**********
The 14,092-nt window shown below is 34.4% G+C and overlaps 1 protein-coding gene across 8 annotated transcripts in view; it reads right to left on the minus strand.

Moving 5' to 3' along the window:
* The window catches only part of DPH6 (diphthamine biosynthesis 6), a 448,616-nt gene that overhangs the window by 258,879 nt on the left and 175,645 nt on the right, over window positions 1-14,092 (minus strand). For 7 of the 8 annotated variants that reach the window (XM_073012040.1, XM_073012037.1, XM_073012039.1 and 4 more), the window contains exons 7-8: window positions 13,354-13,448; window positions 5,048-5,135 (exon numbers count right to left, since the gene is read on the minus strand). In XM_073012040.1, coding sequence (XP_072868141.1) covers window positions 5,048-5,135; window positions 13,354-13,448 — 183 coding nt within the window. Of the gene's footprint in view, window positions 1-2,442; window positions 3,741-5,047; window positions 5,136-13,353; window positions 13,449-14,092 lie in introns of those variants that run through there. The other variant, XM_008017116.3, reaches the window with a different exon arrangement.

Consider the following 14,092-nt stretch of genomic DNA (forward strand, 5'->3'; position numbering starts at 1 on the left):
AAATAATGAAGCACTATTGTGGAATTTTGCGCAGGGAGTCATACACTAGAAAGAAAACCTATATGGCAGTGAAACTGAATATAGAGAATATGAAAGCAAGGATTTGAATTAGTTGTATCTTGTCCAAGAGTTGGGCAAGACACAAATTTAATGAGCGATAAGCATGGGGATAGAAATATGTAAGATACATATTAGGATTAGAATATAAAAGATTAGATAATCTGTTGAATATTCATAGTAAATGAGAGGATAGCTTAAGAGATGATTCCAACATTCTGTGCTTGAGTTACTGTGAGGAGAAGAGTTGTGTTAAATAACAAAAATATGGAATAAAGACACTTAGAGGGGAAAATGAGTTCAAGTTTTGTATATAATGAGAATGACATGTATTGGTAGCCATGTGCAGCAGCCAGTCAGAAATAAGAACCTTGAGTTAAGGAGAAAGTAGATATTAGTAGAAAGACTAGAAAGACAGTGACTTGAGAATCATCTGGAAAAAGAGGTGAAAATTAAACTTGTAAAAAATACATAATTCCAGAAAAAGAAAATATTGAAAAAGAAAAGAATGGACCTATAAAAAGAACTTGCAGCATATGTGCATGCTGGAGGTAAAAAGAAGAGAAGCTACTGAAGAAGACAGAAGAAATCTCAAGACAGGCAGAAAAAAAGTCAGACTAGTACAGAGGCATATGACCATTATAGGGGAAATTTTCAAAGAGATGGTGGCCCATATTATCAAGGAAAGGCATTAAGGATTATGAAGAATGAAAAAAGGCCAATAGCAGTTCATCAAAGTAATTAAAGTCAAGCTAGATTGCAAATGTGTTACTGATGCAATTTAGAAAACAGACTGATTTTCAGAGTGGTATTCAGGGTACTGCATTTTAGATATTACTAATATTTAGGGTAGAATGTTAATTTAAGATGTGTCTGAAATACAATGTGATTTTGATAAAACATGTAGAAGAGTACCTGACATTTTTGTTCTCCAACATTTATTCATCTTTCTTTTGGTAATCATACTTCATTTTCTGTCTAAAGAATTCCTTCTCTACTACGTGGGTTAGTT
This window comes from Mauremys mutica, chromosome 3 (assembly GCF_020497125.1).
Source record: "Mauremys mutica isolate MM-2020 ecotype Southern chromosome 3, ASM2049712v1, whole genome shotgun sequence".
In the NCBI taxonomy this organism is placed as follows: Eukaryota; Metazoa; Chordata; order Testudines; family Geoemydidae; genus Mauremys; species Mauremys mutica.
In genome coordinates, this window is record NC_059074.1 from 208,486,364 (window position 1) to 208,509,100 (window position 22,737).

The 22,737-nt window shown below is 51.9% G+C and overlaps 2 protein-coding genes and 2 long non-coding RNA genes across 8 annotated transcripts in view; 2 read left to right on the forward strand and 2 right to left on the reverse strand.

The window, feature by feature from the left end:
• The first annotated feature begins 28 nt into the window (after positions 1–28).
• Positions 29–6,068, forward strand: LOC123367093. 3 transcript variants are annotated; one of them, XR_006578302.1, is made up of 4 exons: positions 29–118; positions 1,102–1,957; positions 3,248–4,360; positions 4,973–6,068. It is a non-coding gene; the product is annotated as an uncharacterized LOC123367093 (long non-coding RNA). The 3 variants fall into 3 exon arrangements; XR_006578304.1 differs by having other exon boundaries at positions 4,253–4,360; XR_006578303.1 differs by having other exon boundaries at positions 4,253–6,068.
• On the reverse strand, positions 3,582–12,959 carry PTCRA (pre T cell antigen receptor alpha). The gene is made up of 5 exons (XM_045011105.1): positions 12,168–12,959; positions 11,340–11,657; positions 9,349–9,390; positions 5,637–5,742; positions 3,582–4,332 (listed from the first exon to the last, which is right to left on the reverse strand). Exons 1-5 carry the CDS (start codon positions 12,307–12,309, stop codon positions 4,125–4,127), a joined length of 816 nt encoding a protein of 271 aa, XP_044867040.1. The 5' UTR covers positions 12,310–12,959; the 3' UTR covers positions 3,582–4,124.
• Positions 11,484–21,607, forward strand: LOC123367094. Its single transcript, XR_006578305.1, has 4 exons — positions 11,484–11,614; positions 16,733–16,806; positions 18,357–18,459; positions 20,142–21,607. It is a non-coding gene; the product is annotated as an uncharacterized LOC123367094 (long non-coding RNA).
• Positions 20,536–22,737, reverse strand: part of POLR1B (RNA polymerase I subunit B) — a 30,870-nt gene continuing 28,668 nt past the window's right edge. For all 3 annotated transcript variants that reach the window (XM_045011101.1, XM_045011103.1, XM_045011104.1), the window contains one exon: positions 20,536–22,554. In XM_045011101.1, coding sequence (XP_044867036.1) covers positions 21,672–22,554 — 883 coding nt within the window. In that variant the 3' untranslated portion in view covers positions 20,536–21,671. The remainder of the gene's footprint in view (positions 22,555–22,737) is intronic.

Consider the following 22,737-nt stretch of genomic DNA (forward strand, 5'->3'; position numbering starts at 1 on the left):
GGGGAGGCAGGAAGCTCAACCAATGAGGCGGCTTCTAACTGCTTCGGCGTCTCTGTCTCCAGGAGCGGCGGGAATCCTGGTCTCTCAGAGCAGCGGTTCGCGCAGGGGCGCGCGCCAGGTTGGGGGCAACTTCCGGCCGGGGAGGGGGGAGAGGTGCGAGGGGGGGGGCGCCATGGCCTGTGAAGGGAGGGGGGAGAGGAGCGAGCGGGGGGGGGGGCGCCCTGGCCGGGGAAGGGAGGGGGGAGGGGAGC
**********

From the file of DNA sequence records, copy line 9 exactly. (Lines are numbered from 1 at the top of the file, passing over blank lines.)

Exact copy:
In genome coordinates, this window is record NC_059074.1 from 208,486,364 (window position 1) to 208,509,100 (window position 22,737).